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Title: Modeling the Compressive Buckling Strain as a Function of the Nanocomposite Interphase Thickness in a Carbon Nanotube Sheet Wrapped Carbon Fiber Composite
Polymer matrix composites have high strengths in tension. However, their compressive strengths are much lower than their tensile strengths due to their weak fiber/matrix interfacial shear strengths. We recently developed a new approach to fabricate composites by overwrapping individual carbon fibers or fiber tows with a carbon nanotube sheet and subsequently impregnate them into a matrix to enhance the interfacial shear strengths without degrading the tensile strengths of the carbon fibers. In this study, a theoretical analysis is conducted to identify the appropriate thickness of the nanocomposite interphase region formed by carbon nanotubes embedded in a matrix. Fibers are modeled as an anisotropic elastic material, and the nanocomposite interphase region and the matrix are considered as isotropic. A microbuckling problem is solved for the unidirectional composite under compression. The analytical solution is compared with finite element simulations for verification. It is determined that the critical load at the onset of buckling is lower in an anisotropic carbon fiber composite than in an isotropic fibfer composite due to lower transverse properties in the fibers. An optimal thickness for nanocomposite interphase region is determined, and this finding provides a guidance for the manufacture of composites using aligned carbon nanotubes as fillers in more » the nanocomposite interphase region. « less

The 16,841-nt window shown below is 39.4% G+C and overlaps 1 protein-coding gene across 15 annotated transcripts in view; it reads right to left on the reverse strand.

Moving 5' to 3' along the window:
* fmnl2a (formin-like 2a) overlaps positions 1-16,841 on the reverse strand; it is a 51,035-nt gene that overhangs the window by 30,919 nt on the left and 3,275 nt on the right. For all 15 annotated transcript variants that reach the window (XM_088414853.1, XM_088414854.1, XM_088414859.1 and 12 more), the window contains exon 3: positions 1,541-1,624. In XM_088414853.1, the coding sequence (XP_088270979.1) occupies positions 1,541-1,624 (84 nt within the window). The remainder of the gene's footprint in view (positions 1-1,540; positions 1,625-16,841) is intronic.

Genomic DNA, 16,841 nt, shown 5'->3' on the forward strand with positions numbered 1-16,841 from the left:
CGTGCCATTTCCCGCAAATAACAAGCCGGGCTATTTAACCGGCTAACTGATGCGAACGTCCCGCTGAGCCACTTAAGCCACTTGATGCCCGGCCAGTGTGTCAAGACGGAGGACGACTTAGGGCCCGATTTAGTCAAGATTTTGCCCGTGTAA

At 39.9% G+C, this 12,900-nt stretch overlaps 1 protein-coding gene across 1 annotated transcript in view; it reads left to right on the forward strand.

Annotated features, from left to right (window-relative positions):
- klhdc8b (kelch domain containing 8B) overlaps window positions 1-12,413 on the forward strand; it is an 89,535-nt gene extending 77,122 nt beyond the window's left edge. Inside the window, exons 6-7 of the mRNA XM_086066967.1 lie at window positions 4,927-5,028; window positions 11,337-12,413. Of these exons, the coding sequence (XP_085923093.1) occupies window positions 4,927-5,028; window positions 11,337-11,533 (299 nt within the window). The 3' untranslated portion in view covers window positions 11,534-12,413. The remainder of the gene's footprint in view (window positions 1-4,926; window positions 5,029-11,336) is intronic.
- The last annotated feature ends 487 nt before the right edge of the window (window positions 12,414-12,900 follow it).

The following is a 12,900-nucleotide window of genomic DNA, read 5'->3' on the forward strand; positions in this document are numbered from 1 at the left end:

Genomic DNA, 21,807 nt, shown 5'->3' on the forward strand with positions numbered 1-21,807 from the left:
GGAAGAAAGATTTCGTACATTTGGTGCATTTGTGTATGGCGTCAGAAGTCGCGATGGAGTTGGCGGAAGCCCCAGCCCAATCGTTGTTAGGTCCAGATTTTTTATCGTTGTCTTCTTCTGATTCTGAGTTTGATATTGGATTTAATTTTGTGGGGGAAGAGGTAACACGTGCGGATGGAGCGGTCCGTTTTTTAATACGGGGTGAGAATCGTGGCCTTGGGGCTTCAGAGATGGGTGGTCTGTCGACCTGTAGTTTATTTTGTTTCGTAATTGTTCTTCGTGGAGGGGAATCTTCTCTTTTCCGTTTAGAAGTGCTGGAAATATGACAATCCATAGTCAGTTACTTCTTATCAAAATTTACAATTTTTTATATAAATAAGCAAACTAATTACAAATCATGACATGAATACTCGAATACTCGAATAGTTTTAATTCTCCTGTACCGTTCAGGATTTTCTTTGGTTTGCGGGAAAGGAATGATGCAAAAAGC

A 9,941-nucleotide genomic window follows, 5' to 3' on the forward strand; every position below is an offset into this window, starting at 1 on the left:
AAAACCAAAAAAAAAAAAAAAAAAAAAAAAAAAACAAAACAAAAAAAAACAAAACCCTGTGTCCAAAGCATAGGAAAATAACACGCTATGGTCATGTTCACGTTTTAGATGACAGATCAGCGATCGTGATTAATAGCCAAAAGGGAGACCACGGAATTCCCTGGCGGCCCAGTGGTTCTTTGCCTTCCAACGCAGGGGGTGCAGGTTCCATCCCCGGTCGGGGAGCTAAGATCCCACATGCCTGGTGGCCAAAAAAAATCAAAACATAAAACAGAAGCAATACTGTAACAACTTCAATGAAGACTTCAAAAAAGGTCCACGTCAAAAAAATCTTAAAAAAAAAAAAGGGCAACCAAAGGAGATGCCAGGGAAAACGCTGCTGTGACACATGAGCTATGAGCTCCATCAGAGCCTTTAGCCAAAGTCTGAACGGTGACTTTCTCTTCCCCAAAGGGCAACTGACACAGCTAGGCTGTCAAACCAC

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Award ID(s):
1636306 1661246 1726435
Publication Date:
Journal Name:
Journal of Applied Mechanics
Sponsoring Org:
National Science Foundation
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